Nearly seven years later, the new stuff feels more than seven years old. So where did all that vision go? Did J.T. lose it in Hollywood?
When pop singers migrate to the silver screen, bad things can happen. Take David Bowie, who just released his first album since 2003. In the Reagan years, his film appearances outnumbered his albums — and his relevance slipped through his fingers. As Madonna snapped up starring roles in the ’90s, her songs stopped defining the era. Prince tried to re-create the conjoined album-n-movie triumph of “Purple Rain” two more times, then either wised up or gave up. Now, when we see Andre 3000 wasting his precious time on this earth in some brainless action flick, our hearts clench.
But Timberlake is an adequate actor — he’s appeared in “The Social Network, “Friends With Benefits” and eight other movies since his last album, “FutureSex/LoveSounds” — and hey, he’s just being a good capitalist.
Sleek pop music is merely one marketing platform for his brand. (A term that will always feel gross when applied to human beings.) He’s 32 years old with an athletic falsetto, a good sense of comic timing and an unflagging desire to charm the universe. But “give the people what they want” is only sustainable when you remember to fold some innovation into the song and dance.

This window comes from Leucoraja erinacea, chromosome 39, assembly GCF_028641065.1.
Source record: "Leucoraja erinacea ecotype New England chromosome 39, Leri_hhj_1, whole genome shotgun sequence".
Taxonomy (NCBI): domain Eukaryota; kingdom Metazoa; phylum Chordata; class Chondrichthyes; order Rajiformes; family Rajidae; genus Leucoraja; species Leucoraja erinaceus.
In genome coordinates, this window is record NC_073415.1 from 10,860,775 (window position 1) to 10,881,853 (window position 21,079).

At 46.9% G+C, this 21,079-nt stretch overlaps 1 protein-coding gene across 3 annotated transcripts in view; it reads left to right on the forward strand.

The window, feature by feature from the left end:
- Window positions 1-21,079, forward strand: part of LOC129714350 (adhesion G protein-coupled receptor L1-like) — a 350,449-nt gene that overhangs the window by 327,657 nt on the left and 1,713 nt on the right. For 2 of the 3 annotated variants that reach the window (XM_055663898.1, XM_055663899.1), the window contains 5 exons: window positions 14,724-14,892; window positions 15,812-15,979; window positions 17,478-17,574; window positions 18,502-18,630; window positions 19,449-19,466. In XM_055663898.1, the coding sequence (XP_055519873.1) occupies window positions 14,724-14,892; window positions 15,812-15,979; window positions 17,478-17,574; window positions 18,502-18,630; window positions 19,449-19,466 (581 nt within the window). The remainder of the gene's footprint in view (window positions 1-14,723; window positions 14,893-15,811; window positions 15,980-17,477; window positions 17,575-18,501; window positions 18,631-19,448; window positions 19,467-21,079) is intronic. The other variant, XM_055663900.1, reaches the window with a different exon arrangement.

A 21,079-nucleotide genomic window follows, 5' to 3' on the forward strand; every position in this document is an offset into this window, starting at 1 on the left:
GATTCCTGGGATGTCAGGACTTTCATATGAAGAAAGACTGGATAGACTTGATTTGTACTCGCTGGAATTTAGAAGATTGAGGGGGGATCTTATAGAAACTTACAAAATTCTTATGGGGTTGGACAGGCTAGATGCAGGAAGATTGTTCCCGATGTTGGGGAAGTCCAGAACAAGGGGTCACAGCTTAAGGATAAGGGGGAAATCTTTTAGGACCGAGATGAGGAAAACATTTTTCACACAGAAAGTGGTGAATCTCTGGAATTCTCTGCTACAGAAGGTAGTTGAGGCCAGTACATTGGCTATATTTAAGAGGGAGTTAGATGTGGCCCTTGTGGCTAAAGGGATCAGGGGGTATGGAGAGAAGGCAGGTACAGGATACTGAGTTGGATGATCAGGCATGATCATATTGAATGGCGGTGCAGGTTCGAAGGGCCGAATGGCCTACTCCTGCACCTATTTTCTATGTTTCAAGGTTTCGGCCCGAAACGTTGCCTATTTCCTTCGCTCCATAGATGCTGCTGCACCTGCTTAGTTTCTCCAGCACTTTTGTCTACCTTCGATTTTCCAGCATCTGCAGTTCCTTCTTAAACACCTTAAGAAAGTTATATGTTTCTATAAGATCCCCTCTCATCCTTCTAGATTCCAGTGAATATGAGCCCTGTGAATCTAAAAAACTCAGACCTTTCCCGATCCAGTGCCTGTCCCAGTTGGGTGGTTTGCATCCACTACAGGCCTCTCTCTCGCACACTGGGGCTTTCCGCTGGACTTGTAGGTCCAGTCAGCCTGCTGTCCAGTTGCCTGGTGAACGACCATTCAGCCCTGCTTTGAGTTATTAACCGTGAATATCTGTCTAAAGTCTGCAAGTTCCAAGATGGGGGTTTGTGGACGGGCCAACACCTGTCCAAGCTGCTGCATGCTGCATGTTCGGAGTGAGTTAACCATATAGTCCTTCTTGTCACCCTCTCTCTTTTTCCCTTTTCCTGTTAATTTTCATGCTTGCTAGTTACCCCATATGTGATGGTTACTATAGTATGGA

Nothing on “The 20/20 Experience” pushes ahead. It’s meticulously, perhaps obsessively produced dance floor R&B that dazzles at first, then quickly feels useless, like an Eiffel Tower made of toothpicks.
All of the album’s disappointments live in “Suit and Tie,” a lead single that smooshes space-age timbres into the shape of a vintage Marvin Gaye tune. The horn section is totally synthetic, but the inert cameo verse from Jay-Z is all too real.
Timberlake doesn’t have much to say, either, excessively multi-tracking his lover-boy babble, hoping you’ll pay attention to his acrobatic harmonies instead of the feckless come-ons leaping from his lips.
And they go on and on and on. Most of these tunes hover around the seven-minute mark, sending a phony and ridiculous signal that Yes, This Is Art. How convenient that each song takes a breather about halfway through, making it easily halved for play on the radio and YouTube.
So what happened? Maybe our hero is hiding in the back seat of “Spaceship Coupe,” a juicy slow jam that includes an invitation to “make love on the moon”? Nope. Timberlake’s lyrical ambition is captured in the first couplet: “Everybody’s looking for the flyest thing to say / But I just wanna fly, fly away with you.”